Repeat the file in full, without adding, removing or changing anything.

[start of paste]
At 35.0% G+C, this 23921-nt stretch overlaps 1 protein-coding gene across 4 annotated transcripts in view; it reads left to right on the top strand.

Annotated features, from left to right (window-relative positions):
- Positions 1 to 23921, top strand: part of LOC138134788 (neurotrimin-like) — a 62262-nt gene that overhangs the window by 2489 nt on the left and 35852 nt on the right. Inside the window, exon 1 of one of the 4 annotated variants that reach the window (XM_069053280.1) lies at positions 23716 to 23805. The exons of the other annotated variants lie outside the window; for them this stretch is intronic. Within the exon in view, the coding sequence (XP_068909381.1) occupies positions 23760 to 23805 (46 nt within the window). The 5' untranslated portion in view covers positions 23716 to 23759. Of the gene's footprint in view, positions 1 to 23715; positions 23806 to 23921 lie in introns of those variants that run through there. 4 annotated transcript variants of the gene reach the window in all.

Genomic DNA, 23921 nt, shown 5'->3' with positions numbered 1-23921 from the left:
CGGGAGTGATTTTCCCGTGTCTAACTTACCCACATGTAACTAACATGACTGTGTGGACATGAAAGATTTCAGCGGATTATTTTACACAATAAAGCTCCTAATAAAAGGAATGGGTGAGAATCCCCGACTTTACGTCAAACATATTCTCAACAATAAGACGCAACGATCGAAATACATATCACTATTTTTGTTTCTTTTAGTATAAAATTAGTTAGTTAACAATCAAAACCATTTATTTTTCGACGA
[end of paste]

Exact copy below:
At 35.0% G+C, this 23921-nt stretch overlaps 1 protein-coding gene across 4 annotated transcripts in view; it reads left to right on the top strand.

Annotated features, from left to right (window-relative positions):
- Positions 1 to 23921, top strand: part of LOC138134788 (neurotrimin-like) — a 62262-nt gene that overhangs the window by 2489 nt on the left and 35852 nt on the right. Inside the window, exon 1 of one of the 4 annotated variants that reach the window (XM_069053280.1) lies at positions 23716 to 23805. The exons of the other annotated variants lie outside the window; for them this stretch is intronic. Within the exon in view, the coding sequence (XP_068909381.1) occupies positions 23760 to 23805 (46 nt within the window). The 5' untranslated portion in view covers positions 23716 to 23759. Of the gene's footprint in view, positions 1 to 23715; positions 23806 to 23921 lie in introns of those variants that run through there. 4 annotated transcript variants of the gene reach the window in all.

Genomic DNA, 23921 nt, shown 5'->3' with positions numbered 1-23921 from the left:
CGGGAGTGATTTTCCCGTGTCTAACTTACCCACATGTAACTAACATGACTGTGTGGACATGAAAGATTTCAGCGGATTATTTTACACAATAAAGCTCCTAATAAAAGGAATGGGTGAGAATCCCCGACTTTACGTCAAACATATTCTCAACAATAAGACGCAACGATCGAAATACATATCACTATTTTTGTTTCTTTTAGTATAAAATTAGTTAGTTAACAATCAAAACCATTTATTTTTCGACGA